Carttiss, Michael Hendry, Charles
Cash, William Hicks, Robert
Channon, Rt Hon Paul Higgins, Rt Hon Sir Terence
Chapman, Sydney Horam, John
Churchill, Mr Hordern, Rt Hon Sir Peter
Clappison, James Howarth, Alan (Strat'rd-on-A)
Clark, Dr Michael (Rochford) Howell, Rt Hon David (G'dford)
Clifton-Brown, Geoffrey Howell, Sir Ralph (N Norfolk)
Coe, Sebastian Hughes, Robert G (Harrow W)
Colvin, Michael Hunt, Rt Hon David (Wirral W)
Congdon, David Hunt, Sir John (Ravensbourne)
Conway, Derek Hunter, Andrew
Coombs, Anthony (Wyre For'st) Jack, Michael
Coombs, Simon (Swindon) Jackson, Robert (Wantage)
Cope, Rt Hon Sir John Jenkin, Bernard
Cormack, Sir Patrick Jessel, Toby
Couchman, James Johnson Smith, Sir Geoffrey
Cran, James Jones, Gwilym (Cardiff N)
Curry, David (Skipton & Ripon) Jones, Robert B (W Hertfdshr)
Davies, Quentin (Stamford) Kellett-Bowman, Dame Elaine
Davis, David (Booth ferry) Key, Robert
Day, Stephen King, Rt Hon Tom
Deva, Nirj Joseph Kirkhope, Timothy
Devlin, Tim Knapman, Roger
Dicks, Terry Knight, Mrs Angela (Erewash)
Dorrell, Rt Hon Stephen Knight, Grge(Derby N)
Douglas-Hamilton, Lord James Knight, Dame Jill (Bir'm E'st'n)
Dover, Den Knox, Sir David
Duncan, Alan Kynoch, George (Kincardine)
Duncan-Smith, Iain Lait, Mrs Jacqui
Dunn, Bob Lawrence, Sir Ivan
Durant, Sir Anthony Legg, Barry
Elletson, Harold Leigh, Edward
Evans, David (Welwyn Hatfield) Lennox-Boyd, Sir Mark
Evans, Jonathan (Brecon) Lester, Jim (Broxtowe)
Evans, Nigel (Ribble Valley) Lidington, David
Evans, Roger (Monmouth) Lightbown, David
Evennett, David Lilley, Rt Hon Peter
Faber, David Lloyd, Rt Hon Sir Peter (Fareham)
Fabricant, Michael Lord, Michael
Fenner, Dame Peggy Luff, Peter
Field, Barry (Isle of Wight) MacGregor, Rt Hon John
Fishburn, Dudley MacKay, Andrew
Forman, Nigel Maclean, Rt Hon David
Forth, Eric McLoughlin, Patrick
Fowler, Rt Hon Sir Norman McNair-Wilson, Sir Patrick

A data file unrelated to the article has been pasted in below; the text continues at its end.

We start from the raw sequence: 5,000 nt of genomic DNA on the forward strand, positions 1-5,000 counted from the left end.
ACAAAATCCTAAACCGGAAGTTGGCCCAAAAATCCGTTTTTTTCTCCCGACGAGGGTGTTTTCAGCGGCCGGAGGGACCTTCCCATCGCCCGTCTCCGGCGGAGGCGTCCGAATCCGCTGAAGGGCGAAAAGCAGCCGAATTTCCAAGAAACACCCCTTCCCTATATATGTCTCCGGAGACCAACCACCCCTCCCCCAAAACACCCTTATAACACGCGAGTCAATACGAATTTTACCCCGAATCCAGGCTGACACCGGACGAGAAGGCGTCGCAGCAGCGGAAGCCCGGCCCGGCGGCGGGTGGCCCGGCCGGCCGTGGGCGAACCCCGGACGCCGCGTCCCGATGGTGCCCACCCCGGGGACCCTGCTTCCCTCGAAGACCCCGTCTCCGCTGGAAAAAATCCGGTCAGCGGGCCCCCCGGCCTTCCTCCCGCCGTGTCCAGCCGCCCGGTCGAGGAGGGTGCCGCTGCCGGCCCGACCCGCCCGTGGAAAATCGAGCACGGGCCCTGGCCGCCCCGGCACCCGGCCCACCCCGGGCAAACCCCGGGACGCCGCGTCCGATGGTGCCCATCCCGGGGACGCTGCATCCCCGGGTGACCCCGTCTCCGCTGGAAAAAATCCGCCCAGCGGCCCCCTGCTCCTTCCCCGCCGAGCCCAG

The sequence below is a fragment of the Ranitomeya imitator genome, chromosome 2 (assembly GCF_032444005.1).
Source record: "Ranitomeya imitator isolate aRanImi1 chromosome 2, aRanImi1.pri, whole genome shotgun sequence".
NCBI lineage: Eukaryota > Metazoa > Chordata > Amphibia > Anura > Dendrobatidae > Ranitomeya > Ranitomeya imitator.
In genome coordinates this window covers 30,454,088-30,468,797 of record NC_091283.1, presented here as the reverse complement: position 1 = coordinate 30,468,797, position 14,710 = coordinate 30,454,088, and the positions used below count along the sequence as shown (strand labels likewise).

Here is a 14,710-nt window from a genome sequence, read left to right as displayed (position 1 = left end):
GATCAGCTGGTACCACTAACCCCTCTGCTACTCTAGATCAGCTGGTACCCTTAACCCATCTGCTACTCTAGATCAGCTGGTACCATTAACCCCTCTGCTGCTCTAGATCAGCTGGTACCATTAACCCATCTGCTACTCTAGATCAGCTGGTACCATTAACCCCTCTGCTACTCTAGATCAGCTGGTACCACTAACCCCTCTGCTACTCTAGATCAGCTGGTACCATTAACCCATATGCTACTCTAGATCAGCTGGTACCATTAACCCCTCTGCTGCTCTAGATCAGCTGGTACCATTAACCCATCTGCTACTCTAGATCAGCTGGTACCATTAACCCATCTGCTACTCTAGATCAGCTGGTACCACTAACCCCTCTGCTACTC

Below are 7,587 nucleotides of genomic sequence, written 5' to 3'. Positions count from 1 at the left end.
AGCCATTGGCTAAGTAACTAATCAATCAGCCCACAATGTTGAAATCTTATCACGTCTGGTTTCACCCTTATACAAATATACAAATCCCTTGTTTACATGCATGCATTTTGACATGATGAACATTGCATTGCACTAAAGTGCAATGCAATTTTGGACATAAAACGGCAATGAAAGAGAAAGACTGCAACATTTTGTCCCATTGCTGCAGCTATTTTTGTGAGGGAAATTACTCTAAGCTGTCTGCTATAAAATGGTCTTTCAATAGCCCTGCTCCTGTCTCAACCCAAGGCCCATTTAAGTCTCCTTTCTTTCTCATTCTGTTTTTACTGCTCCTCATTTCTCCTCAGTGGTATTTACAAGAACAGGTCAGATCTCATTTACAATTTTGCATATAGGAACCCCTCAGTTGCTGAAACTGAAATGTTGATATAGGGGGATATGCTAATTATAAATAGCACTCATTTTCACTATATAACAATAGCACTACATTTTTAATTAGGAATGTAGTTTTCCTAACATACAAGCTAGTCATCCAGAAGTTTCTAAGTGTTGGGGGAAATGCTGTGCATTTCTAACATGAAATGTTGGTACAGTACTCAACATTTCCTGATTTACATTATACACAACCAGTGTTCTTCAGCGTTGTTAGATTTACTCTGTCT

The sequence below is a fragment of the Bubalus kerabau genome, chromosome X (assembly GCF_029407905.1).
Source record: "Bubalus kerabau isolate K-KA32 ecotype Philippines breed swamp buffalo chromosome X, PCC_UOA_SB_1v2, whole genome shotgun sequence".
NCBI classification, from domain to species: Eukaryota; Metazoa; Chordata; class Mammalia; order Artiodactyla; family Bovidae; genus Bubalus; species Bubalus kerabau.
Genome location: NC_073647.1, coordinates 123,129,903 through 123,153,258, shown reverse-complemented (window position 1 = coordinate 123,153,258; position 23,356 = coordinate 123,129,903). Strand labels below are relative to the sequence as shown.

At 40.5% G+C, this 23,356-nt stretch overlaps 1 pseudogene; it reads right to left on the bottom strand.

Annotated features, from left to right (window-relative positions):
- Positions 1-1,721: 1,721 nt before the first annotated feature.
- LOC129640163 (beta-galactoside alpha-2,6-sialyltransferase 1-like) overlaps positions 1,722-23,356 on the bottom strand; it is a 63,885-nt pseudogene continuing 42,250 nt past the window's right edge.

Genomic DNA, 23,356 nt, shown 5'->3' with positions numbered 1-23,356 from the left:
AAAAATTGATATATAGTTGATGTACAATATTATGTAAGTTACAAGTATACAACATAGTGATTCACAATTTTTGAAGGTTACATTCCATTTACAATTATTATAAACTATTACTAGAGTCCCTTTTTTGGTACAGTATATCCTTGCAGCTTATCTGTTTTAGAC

Fox, Dr Liam (Woodspring) Madel, Sir David
Fox, Sir Marcus (Shipley) Maitland, Lady Olga
Freeman, Rt Hon Roger Malone, Gerald
French, Douglas Mans, Keith
Gale, Roger Marland, Paul
Gallie, Phil Marlow, Tony
Gardiner, Sir George Martin, David (Portsmouth South)
Garnier, Edward Mates, Michael
Gill, Christopher Mayhew, Rt Hon Sir Patrick
Gillen, Cheryl Merchant, Piers
Goodson-Wickes, Dr Charles Mitchell, Andrew (Gedling)
Gorman, Mrs Teresa Mitchell, Sir David (NW Hants)
Gorst, Sir John Moate, Sir Roger
Grant, Sir A (SW Cambs) Montgomery, Sir Fergus
Greenway, Harry (Ealing N) Needham, Rt Hon Richard
Greenway, John (Ryedale) Nelson, Anthony
Griffiths, Peter (Portsmouth, N) Neubert, Sir Michael
Hague, William Newton, Rt Hon Tony
Hamilton, Rt Hon Sir Archibald Nicholls, Patrick
Hamilton, Neil (Tatton) Nicholson, David (Taunton)
Hampson, Dr Keith Nicholson, Emma (Devon West)
Hanley, Rt Hon Jeremy Norris, Steve
Hargreaves, Andrew Onslow, Rt Hon Sir Cranley
Harris, David Oppenheim, Phillip
Haselhurst, Sir Alan Ottaway, Richard
Hawkins, Nick Paice, James
Hawksley, Warren Patnick, Sir Irvine
Hayes, Jerry Pattie, Rt Hon Sir Geoffrey
Pawsey, James Sumberg, David
Peacock, Mrs Elizabeth Sweeney, Walter
Pickles, Eric Sykes, John
Porter, Barry (Wirral S) Tapsell, Sir Peter
Porter, David (Waveney) Taylor, Ian (Esher)
Portillo, Rt Hon Michael Taylor, Sir Teddy (Southend, E)
Powell, William (Corby) Temple-Morris, Peter
Rathbone, Tim Thomason, Roy
Redwood, Rt Hon John Thompson, Sir Donald (C'er V)
Renton, Rt Hon Tim Thompson, Patrick (Norwich N)
Richards, Rod Thornton, Sir Malcolm
Riddick, Graham Thurnham, Peter
Rifkind, Rt Hon Malcolm Townend, John (Bridlington)
Robalhan, Andrew Townsend, Cyril D (Bexl'yh'th)
Roberts, Rt Hon Sir Wyn Tracey, Richard
Robertson, Raymond (Ab'd'n S) Tredinnick, David
Robinson, Mark (Somerton) Trend, Michael
Roe, Mrs Marion (Broxbourne) Trotter, Neville
Rowe, Andrew (Mid Kent) Twinn, Dr Ian
Rumbold, Rt Hon Dame Angela Vaughan, Sir Gerard
Sackville, Tom Viggers, Peter
Sainsbury, Rt Hon Sir Timothy Waldegrave, Rt Hon William
Scott Rt Hon Sir Nicholas Walden, George
Shaw, David (Dover) Walker, Bill (N Tayside)
Shaw, Sir Giles (Pudsey) Waller, Gary
Wardle, Charles (Bexhill)
Shephard, Rt Hon Gillian Waterson, Nigel
Shepherd, Colin (Hereford) Watts, John
Shersby, Sir Michael Wells, Bowen
Sims, Roger Whitney, Ray
Smith, Tim (Beaconsfield) Whitlingdale, John
Soames, Nicholas Widdecombe, Ann
Spencer, Sir Derek Wiggin, Sir Jerry
Spicer, Sir James (W Dorset) Willetts, David
Spicer, Michael (S Worcs) Wilshire, David
Spink, Dr Robert Winterton, Mrs Ann (Congleton)
Spring, Richard Winterton, Nicholas (Macc'f'ld)
Sproat, Iain Wolfson, Mark
Stanley, Rt Hon sir John Yeo, Tim
Steen, Anthony Young, Rt Hon Sir George
Stephen, Michael
Stern, Michael Tellers for the Noes:
Stewart, Allan Mr. Timothy Wood and
Streeter, Gary Mr. Michael Bates.

Question accordingly negatived.